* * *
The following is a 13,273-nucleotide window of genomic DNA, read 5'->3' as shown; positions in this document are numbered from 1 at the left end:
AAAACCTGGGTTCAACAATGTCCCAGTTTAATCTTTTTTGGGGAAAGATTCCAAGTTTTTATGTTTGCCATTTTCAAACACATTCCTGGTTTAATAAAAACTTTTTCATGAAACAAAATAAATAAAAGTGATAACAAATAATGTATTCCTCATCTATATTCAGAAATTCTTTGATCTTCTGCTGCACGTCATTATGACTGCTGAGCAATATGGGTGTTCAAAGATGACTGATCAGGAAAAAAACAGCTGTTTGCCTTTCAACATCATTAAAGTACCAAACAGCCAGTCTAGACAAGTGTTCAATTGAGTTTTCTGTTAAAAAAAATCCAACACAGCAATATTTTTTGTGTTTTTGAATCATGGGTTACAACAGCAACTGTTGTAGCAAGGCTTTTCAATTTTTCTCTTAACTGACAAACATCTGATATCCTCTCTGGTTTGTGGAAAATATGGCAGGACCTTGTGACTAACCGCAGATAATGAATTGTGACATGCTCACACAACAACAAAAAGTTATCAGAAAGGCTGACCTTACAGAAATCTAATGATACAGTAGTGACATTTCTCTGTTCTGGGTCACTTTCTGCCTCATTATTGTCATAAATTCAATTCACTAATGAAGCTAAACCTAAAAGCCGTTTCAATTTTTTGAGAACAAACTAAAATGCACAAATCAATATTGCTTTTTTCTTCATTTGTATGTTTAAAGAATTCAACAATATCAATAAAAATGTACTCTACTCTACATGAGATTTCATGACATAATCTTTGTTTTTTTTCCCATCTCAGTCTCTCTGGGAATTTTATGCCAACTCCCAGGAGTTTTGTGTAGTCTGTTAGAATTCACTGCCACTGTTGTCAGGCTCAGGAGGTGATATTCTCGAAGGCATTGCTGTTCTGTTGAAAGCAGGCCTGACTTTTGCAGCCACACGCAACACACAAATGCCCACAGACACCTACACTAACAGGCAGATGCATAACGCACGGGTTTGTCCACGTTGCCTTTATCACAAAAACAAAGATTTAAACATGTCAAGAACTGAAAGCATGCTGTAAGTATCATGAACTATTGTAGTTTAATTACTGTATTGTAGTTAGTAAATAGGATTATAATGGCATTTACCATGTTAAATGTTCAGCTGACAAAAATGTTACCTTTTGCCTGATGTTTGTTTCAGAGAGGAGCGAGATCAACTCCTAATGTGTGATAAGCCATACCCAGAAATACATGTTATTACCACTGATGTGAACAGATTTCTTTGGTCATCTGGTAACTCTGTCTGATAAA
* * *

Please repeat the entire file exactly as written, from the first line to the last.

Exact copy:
The following is a 13,273-nucleotide window of genomic DNA, read 5'->3' as shown; positions in this document are numbered from 1 at the left end:
AAAACCTGGGTTCAACAATGTCCCAGTTTAATCTTTTTTGGGGAAAGATTCCAAGTTTTTATGTTTGCCATTTTCAAACACATTCCTGGTTTAATAAAAACTTTTTCATGAAACAAAATAAATAAAAGTGATAACAAATAATGTATTCCTCATCTATATTCAGAAATTCTTTGATCTTCTGCTGCACGTCATTATGACTGCTGAGCAATATGGGTGTTCAAAGATGACTGATCAGGAAAAAAACAGCTGTTTGCCTTTCAACATCATTAAAGTACCAAACAGCCAGTCTAGACAAGTGTTCAATTGAGTTTTCTGTTAAAAAAAATCCAACACAGCAATATTTTTTGTGTTTTTGAATCATGGGTTACAACAGCAACTGTTGTAGCAAGGCTTTTCAATTTTTCTCTTAACTGACAAACATCTGATATCCTCTCTGGTTTGTGGAAAATATGGCAGGACCTTGTGACTAACCGCAGATAATGAATTGTGACATGCTCACACAACAACAAAAAGTTATCAGAAAGGCTGACCTTACAGAAATCTAATGATACAGTAGTGACATTTCTCTGTTCTGGGTCACTTTCTGCCTCATTATTGTCATAAATTCAATTCACTAATGAAGCTAAACCTAAAAGCCGTTTCAATTTTTTGAGAACAAACTAAAATGCACAAATCAATATTGCTTTTTTCTTCATTTGTATGTTTAAAGAATTCAACAATATCAATAAAAATGTACTCTACTCTACATGAGATTTCATGACATAATCTTTGTTTTTTTTCCCATCTCAGTCTCTCTGGGAATTTTATGCCAACTCCCAGGAGTTTTGTGTAGTCTGTTAGAATTCACTGCCACTGTTGTCAGGCTCAGGAGGTGATATTCTCGAAGGCATTGCTGTTCTGTTGAAAGCAGGCCTGACTTTTGCAGCCACACGCAACACACAAATGCCCACAGACACCTACACTAACAGGCAGATGCATAACGCACGGGTTTGTCCACGTTGCCTTTATCACAAAAACAAAGATTTAAACATGTCAAGAACTGAAAGCATGCTGTAAGTATCATGAACTATTGTAGTTTAATTACTGTATTGTAGTTAGTAAATAGGATTATAATGGCATTTACCATGTTAAATGTTCAGCTGACAAAAATGTTACCTTTTGCCTGATGTTTGTTTCAGAGAGGAGCGAGATCAACTCCTAATGTGTGATAAGCCATACCCAGAAATACATGTTATTACCACTGATGTGAACAGATTTCTTTGGTCATCTGGTAACTCTGTCTGATAAA